This article is about the relationship between exposure to media violence and bullying behaviours, school violence and criminal offences. The author promotes media literacy as a way to prevent violence and describes results of the 10Day Challenge programme as a strategy in the North American context.
In discussing alternatives to the funding of media literacy by "big media," the article discusses the founding of the Action Coalition for Media Education (ACME Coalition) as a political movement for focusing on the connection between television and video game violence and the increased incidence of violence among children and youth.
Using the example of the school shootings at Columbine High School, the author cites the following results of increased exposure to media violence: more sarcasm and humiliation in school environments, building frustration; acting out of the media-induced culture of revenge; and reduced empathy, hence, reduced inclination to rescue peers.
The strategy cited in this article is the 10Day Challenge to turn off TV, which was created in 20 elementary schools in Quebec, to induce children to increase reading, physical activity, parent-child time, and participation in community activities. In the high school experiment in Challenge participation, which included media literacy sessions in support of the Challenge, statistics show that 23% of participants decreased viewing and gaming by 75%, resulting in a high level of parent and teacher satisfaction. Benefits include: improved community and school dynamics, improved critical viewing of media, reduced verbal and physical violence, and increased physical activities and social time.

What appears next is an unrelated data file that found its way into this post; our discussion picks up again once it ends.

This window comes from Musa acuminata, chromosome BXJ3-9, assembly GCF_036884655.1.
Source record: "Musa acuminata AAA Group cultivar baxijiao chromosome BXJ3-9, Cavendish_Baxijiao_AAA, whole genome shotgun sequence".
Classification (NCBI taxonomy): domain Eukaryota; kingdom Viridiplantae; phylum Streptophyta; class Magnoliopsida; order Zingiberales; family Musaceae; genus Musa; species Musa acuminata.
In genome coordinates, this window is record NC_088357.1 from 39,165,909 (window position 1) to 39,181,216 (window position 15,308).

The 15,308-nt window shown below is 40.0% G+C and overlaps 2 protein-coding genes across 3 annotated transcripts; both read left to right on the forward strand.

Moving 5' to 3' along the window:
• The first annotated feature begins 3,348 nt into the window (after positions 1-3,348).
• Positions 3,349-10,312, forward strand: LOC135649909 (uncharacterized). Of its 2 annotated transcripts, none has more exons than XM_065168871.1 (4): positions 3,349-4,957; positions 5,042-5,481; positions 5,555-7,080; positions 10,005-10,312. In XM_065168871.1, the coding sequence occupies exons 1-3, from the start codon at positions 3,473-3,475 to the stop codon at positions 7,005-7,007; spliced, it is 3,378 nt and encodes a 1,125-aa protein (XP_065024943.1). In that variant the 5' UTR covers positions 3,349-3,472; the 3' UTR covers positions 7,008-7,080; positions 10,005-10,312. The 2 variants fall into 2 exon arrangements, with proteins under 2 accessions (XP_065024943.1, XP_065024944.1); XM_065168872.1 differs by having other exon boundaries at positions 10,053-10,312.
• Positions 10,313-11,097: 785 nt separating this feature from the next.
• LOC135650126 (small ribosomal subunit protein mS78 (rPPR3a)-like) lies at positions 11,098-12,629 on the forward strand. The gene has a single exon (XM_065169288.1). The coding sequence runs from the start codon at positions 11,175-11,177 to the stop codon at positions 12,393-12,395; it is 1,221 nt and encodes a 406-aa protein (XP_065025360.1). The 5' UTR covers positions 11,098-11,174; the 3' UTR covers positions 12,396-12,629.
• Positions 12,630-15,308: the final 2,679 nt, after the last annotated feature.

In conclusion, the Challenge offers a strategy for North American parents and schools to make a change in the social patterns of children and youth through reduced exposure to violence in media.
Email to The Communication Initiative from Jacques Brodeur on August 29 2006
and Nordicom Newsletter No. 2, 2005.